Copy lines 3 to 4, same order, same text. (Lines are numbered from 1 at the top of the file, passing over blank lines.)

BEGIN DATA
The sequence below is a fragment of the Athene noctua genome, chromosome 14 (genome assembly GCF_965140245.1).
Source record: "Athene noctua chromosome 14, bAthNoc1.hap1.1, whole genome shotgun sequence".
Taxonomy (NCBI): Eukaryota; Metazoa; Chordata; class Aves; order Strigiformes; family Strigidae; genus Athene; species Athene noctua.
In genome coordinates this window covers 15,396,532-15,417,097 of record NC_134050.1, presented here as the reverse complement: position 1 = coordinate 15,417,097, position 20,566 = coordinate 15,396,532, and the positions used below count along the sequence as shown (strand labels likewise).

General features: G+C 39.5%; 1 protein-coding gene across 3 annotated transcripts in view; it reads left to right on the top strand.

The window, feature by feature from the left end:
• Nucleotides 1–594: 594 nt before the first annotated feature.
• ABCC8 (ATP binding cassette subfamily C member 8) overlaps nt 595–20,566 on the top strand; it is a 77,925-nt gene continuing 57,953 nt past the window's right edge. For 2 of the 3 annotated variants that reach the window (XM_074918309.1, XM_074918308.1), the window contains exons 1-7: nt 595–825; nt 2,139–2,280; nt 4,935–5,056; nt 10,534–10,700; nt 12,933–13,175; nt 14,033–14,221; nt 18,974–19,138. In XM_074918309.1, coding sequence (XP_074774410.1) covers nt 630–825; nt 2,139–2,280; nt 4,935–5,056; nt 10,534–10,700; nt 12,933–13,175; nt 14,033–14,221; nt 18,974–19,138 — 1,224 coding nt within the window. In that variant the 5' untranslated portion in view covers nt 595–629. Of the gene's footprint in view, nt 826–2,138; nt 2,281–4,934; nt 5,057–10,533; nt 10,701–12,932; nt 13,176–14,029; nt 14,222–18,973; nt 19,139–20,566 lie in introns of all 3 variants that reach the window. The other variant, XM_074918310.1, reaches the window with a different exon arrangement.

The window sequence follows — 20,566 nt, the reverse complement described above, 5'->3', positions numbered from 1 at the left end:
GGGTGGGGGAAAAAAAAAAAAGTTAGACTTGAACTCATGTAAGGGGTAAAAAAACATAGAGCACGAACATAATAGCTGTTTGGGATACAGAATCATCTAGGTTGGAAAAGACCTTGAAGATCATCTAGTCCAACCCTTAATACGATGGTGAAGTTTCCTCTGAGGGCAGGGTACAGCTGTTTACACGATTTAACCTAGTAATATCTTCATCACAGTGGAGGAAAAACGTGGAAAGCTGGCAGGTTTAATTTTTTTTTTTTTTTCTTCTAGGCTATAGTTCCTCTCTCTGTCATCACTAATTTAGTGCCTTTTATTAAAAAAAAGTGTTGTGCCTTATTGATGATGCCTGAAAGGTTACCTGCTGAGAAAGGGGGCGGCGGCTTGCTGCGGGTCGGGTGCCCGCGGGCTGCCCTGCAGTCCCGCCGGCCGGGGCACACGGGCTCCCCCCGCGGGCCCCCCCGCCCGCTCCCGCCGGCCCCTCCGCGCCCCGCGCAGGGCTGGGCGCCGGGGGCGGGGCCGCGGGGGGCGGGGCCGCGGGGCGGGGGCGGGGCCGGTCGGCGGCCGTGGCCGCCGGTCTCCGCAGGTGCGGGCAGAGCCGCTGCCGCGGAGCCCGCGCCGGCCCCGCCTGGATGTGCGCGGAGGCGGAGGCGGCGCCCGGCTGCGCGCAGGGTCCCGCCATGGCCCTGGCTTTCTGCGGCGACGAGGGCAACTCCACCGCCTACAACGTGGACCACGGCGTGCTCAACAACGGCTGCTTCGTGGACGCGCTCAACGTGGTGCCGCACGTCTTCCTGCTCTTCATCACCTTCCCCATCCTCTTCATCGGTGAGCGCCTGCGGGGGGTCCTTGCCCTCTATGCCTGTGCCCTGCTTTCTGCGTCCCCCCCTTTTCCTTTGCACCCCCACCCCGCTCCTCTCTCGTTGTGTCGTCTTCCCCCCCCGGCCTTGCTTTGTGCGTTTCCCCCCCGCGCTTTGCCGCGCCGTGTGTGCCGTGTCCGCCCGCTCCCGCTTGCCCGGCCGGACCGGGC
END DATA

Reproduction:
Taxonomy (NCBI): Eukaryota; Metazoa; Chordata; class Aves; order Strigiformes; family Strigidae; genus Athene; species Athene noctua.
In genome coordinates this window covers 15,396,532-15,417,097 of record NC_134050.1, presented here as the reverse complement: position 1 = coordinate 15,417,097, position 20,566 = coordinate 15,396,532, and the positions used below count along the sequence as shown (strand labels likewise).